Additionally, Twitter has also made it easy to spot a Twitter thread. According to a Twitter spokesperson, the limit on the number of tweets you can add via the + button before you publish is 25.
The move builds on the company's recent decision to abandon its traditional 140-character count for 280 characters to allow people more room per tweet - even as the social network struggles to clarify its policies on what is appropriate conduct on Twitter. The feature has essentially become a Twitter convention at this point - and the company has a history of taking inspiration from its user base in developing new features.
Users have adopted the tweetstorm for a number of reasons - to tell personal, suspenseful or amusing stories via Twitter, to connect facts surrounding breaking news, to rant about politics or other issues, or even to just make a longer post more readable and easier to follow. The @reply, the hashtag, and the RT were all launched as official products based on patterns of user behavior, for example. Once you're done with your manifesto, you can tweet everything at once. In theory, you could continue this forever. Expect something of a phased roll out for Threads, as Twitter says that they will be rolling out to iOS, Android, and web over the course of the next few weeks.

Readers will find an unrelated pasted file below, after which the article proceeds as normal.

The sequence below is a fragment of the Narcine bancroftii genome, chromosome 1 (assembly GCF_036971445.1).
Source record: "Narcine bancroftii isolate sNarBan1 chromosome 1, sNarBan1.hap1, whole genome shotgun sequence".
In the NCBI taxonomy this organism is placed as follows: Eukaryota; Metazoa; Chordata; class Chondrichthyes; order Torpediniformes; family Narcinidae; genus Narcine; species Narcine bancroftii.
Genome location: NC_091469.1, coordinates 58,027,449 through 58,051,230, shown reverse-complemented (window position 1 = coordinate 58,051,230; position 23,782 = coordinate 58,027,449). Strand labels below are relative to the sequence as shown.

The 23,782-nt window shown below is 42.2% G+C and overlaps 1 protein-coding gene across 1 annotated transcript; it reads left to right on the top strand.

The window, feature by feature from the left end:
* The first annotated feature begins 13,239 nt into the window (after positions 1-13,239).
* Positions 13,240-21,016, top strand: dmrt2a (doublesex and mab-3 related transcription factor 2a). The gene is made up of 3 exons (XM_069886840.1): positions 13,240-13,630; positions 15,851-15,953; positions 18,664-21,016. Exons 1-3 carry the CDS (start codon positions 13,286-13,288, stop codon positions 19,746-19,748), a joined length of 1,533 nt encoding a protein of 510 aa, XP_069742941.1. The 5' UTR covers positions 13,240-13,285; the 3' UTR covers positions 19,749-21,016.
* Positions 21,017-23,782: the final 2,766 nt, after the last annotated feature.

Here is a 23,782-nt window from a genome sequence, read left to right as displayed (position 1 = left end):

Typically, such threads have been relatively awkward to read and post, and the flow of a tweetstorm can be easily broken as other users interact with the individual posts. "Up to this point, when a user wanted to indicate that a tweet was part of a longer story and to expect a thread, they'd put something like "(1/?)" at the end of their tweet.
But Twitter is also in the midst of tackling deeper problems, such as harassment and social conduct on the network, and those aren't going to be addressed by simply giving people more room to express themselves.